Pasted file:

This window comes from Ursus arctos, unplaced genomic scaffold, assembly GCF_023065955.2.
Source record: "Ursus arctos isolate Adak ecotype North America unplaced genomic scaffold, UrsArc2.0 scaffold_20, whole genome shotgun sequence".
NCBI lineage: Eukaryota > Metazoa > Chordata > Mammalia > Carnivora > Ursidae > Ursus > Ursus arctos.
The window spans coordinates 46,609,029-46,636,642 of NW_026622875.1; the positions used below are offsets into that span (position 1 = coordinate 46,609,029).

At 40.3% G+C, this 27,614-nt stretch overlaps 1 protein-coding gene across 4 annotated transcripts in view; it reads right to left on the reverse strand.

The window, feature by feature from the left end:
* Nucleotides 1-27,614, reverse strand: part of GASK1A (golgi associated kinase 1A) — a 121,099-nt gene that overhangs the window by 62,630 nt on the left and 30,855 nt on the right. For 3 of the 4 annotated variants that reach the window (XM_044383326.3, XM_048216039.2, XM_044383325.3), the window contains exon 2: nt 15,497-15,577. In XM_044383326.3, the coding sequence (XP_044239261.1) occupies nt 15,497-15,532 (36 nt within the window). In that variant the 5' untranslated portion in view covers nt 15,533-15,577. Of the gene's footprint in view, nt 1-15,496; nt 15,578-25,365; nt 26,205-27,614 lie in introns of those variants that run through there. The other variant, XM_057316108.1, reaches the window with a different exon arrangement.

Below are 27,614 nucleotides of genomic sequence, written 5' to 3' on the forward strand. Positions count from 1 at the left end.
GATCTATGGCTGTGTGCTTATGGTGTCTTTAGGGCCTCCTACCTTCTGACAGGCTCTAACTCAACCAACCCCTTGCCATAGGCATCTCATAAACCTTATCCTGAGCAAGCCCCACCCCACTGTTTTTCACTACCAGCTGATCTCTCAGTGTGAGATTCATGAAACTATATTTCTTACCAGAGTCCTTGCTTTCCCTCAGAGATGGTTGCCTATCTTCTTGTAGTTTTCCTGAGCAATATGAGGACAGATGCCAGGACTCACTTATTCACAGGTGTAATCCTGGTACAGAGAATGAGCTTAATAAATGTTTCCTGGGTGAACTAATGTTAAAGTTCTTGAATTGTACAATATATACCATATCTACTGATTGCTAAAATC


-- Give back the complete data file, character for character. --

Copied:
This window comes from Ursus arctos, unplaced genomic scaffold, assembly GCF_023065955.2.
Source record: "Ursus arctos isolate Adak ecotype North America unplaced genomic scaffold, UrsArc2.0 scaffold_20, whole genome shotgun sequence".
NCBI lineage: Eukaryota > Metazoa > Chordata > Mammalia > Carnivora > Ursidae > Ursus > Ursus arctos.
The window spans coordinates 46,609,029-46,636,642 of NW_026622875.1; the positions used below are offsets into that span (position 1 = coordinate 46,609,029).

At 40.3% G+C, this 27,614-nt stretch overlaps 1 protein-coding gene across 4 annotated transcripts in view; it reads right to left on the reverse strand.

The window, feature by feature from the left end:
* Nucleotides 1-27,614, reverse strand: part of GASK1A (golgi associated kinase 1A) — a 121,099-nt gene that overhangs the window by 62,630 nt on the left and 30,855 nt on the right. For 3 of the 4 annotated variants that reach the window (XM_044383326.3, XM_048216039.2, XM_044383325.3), the window contains exon 2: nt 15,497-15,577. In XM_044383326.3, the coding sequence (XP_044239261.1) occupies nt 15,497-15,532 (36 nt within the window). In that variant the 5' untranslated portion in view covers nt 15,533-15,577. Of the gene's footprint in view, nt 1-15,496; nt 15,578-25,365; nt 26,205-27,614 lie in introns of those variants that run through there. The other variant, XM_057316108.1, reaches the window with a different exon arrangement.

Below are 27,614 nucleotides of genomic sequence, written 5' to 3' on the forward strand. Positions count from 1 at the left end.
GATCTATGGCTGTGTGCTTATGGTGTCTTTAGGGCCTCCTACCTTCTGACAGGCTCTAACTCAACCAACCCCTTGCCATAGGCATCTCATAAACCTTATCCTGAGCAAGCCCCACCCCACTGTTTTTCACTACCAGCTGATCTCTCAGTGTGAGATTCATGAAACTATATTTCTTACCAGAGTCCTTGCTTTCCCTCAGAGATGGTTGCCTATCTTCTTGTAGTTTTCCTGAGCAATATGAGGACAGATGCCAGGACTCACTTATTCACAGGTGTAATCCTGGTACAGAGAATGAGCTTAATAAATGTTTCCTGGGTGAACTAATGTTAAAGTTCTTGAATTGTACAATATATACCATATCTACTGATTGCTAAAATC